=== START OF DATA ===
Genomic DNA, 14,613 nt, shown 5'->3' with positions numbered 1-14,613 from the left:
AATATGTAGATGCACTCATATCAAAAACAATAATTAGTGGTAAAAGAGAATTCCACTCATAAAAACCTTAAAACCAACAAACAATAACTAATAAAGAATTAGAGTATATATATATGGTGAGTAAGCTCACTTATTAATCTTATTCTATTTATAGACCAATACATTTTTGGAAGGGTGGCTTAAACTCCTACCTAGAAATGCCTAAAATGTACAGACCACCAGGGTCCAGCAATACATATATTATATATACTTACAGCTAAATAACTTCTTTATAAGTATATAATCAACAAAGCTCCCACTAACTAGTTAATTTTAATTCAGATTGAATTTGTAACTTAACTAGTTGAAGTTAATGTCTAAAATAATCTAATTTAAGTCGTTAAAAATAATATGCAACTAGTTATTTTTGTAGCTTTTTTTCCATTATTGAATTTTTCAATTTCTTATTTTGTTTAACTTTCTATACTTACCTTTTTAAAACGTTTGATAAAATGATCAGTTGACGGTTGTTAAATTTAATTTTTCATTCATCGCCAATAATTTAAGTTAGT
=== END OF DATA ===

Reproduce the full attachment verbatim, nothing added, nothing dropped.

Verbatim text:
Genomic DNA, 14,613 nt, shown 5'->3' with positions numbered 1-14,613 from the left:
AATATGTAGATGCACTCATATCAAAAACAATAATTAGTGGTAAAAGAGAATTCCACTCATAAAAACCTTAAAACCAACAAACAATAACTAATAAAGAATTAGAGTATATATATATGGTGAGTAAGCTCACTTATTAATCTTATTCTATTTATAGACCAATACATTTTTGGAAGGGTGGCTTAAACTCCTACCTAGAAATGCCTAAAATGTACAGACCACCAGGGTCCAGCAATACATATATTATATATACTTACAGCTAAATAACTTCTTTATAAGTATATAATCAACAAAGCTCCCACTAACTAGTTAATTTTAATTCAGATTGAATTTGTAACTTAACTAGTTGAAGTTAATGTCTAAAATAATCTAATTTAAGTCGTTAAAAATAATATGCAACTAGTTATTTTTGTAGCTTTTTTTCCATTATTGAATTTTTCAATTTCTTATTTTGTTTAACTTTCTATACTTACCTTTTTAAAACGTTTGATAAAATGATCAGTTGACGGTTGTTAAATTTAATTTTTCATTCATCGCCAATAATTTAAGTTAGT